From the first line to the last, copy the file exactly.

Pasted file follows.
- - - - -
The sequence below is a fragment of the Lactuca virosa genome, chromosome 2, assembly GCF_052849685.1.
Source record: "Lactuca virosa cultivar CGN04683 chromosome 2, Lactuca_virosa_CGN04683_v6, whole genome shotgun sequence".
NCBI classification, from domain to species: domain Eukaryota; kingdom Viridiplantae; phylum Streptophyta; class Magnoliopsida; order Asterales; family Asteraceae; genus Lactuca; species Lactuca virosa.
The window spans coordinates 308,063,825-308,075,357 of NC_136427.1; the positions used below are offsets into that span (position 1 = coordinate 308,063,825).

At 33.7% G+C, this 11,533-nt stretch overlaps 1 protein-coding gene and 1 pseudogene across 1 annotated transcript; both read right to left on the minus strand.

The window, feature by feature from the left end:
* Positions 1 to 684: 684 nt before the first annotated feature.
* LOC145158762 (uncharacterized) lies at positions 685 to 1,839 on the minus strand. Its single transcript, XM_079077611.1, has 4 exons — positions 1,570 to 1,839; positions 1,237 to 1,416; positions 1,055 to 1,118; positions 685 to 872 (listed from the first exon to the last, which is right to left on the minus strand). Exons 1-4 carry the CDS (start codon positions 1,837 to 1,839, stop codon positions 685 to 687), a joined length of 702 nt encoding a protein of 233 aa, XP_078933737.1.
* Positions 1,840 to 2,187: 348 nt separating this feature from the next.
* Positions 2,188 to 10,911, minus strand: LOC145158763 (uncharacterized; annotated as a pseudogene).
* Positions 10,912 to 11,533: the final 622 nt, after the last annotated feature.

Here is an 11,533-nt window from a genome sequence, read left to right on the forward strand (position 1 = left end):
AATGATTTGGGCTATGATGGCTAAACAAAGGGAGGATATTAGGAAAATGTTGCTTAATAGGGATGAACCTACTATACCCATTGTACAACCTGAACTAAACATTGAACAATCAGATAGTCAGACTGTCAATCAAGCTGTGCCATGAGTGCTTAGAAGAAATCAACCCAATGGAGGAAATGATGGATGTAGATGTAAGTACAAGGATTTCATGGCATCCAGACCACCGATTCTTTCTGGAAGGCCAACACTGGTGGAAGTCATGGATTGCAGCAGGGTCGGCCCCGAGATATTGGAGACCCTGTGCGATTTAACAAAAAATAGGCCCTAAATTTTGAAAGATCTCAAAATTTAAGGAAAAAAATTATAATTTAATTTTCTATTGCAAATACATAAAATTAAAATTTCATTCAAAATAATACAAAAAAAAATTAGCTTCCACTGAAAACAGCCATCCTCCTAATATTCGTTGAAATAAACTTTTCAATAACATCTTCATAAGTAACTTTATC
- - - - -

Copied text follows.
The sequence below is a fragment of the Lactuca virosa genome, chromosome 2, assembly GCF_052849685.1.
Source record: "Lactuca virosa cultivar CGN04683 chromosome 2, Lactuca_virosa_CGN04683_v6, whole genome shotgun sequence".
NCBI classification, from domain to species: domain Eukaryota; kingdom Viridiplantae; phylum Streptophyta; class Magnoliopsida; order Asterales; family Asteraceae; genus Lactuca; species Lactuca virosa.
The window spans coordinates 308,063,825-308,075,357 of NC_136427.1; the positions used below are offsets into that span (position 1 = coordinate 308,063,825).

At 33.7% G+C, this 11,533-nt stretch overlaps 1 protein-coding gene and 1 pseudogene across 1 annotated transcript; both read right to left on the minus strand.

The window, feature by feature from the left end:
* Positions 1 to 684: 684 nt before the first annotated feature.
* LOC145158762 (uncharacterized) lies at positions 685 to 1,839 on the minus strand. Its single transcript, XM_079077611.1, has 4 exons — positions 1,570 to 1,839; positions 1,237 to 1,416; positions 1,055 to 1,118; positions 685 to 872 (listed from the first exon to the last, which is right to left on the minus strand). Exons 1-4 carry the CDS (start codon positions 1,837 to 1,839, stop codon positions 685 to 687), a joined length of 702 nt encoding a protein of 233 aa, XP_078933737.1.
* Positions 1,840 to 2,187: 348 nt separating this feature from the next.
* Positions 2,188 to 10,911, minus strand: LOC145158763 (uncharacterized; annotated as a pseudogene).
* Positions 10,912 to 11,533: the final 622 nt, after the last annotated feature.

Here is an 11,533-nt window from a genome sequence, read left to right on the forward strand (position 1 = left end):
AATGATTTGGGCTATGATGGCTAAACAAAGGGAGGATATTAGGAAAATGTTGCTTAATAGGGATGAACCTACTATACCCATTGTACAACCTGAACTAAACATTGAACAATCAGATAGTCAGACTGTCAATCAAGCTGTGCCATGAGTGCTTAGAAGAAATCAACCCAATGGAGGAAATGATGGATGTAGATGTAAGTACAAGGATTTCATGGCATCCAGACCACCGATTCTTTCTGGAAGGCCAACACTGGTGGAAGTCATGGATTGCAGCAGGGTCGGCCCCGAGATATTGGAGACCCTGTGCGATTTAACAAAAAATAGGCCCTAAATTTTGAAAGATCTCAAAATTTAAGGAAAAAAATTATAATTTAATTTTCTATTGCAAATACATAAAATTAAAATTTCATTCAAAATAATACAAAAAAAAATTAGCTTCCACTGAAAACAGCCATCCTCCTAATATTCGTTGAAATAAACTTTTCAATAACATCTTCATAAGTAACTTTATC